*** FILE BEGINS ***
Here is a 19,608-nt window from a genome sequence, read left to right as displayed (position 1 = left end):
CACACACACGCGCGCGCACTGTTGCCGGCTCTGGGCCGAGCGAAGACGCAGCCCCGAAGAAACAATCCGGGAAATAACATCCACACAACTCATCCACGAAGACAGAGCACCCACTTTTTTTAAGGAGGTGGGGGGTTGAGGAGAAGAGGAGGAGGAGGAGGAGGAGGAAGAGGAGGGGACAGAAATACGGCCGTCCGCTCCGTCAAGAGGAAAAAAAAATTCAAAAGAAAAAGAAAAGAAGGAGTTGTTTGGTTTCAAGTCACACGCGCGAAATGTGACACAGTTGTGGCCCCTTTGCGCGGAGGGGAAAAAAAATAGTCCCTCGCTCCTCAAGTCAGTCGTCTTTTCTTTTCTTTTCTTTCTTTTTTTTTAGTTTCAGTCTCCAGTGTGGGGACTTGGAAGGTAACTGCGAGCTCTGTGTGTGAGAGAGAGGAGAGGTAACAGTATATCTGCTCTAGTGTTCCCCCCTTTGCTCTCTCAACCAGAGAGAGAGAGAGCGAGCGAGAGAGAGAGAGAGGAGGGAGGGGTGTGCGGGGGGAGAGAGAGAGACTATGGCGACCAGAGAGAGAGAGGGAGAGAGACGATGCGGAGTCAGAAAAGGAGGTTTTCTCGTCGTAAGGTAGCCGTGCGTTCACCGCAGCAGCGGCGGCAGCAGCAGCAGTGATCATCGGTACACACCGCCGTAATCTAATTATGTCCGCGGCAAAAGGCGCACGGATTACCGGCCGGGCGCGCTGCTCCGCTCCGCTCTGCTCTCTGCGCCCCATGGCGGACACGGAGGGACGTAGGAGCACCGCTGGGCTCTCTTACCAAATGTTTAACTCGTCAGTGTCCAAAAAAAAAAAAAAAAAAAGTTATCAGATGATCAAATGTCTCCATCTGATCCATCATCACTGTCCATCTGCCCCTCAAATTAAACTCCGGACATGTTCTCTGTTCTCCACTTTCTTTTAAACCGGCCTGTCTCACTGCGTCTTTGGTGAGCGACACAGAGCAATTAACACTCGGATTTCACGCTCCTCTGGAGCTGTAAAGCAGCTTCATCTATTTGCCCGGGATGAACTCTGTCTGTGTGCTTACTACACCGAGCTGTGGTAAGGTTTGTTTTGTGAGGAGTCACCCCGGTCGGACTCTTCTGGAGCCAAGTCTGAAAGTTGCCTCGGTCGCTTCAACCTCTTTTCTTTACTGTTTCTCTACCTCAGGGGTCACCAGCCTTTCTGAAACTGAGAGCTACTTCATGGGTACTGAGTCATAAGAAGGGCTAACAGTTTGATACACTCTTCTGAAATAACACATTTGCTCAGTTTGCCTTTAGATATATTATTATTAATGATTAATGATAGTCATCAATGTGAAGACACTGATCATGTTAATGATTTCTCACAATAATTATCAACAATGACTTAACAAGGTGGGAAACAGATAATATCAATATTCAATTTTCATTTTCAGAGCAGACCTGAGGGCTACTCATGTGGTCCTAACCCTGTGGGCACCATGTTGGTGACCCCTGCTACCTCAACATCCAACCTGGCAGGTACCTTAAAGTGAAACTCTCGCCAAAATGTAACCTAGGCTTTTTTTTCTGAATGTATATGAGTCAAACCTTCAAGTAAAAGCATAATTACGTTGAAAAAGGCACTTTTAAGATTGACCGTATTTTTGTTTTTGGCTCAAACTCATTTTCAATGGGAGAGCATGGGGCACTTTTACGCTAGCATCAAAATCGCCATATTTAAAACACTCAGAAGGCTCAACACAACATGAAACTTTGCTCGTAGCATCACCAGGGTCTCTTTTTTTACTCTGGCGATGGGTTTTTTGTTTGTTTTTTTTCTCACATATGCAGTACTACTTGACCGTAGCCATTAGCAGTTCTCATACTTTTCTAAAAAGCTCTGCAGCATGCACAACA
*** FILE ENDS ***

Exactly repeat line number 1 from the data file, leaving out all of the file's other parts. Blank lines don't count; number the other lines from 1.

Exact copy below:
Here is a 19,608-nt window from a genome sequence, read left to right as displayed (position 1 = left end):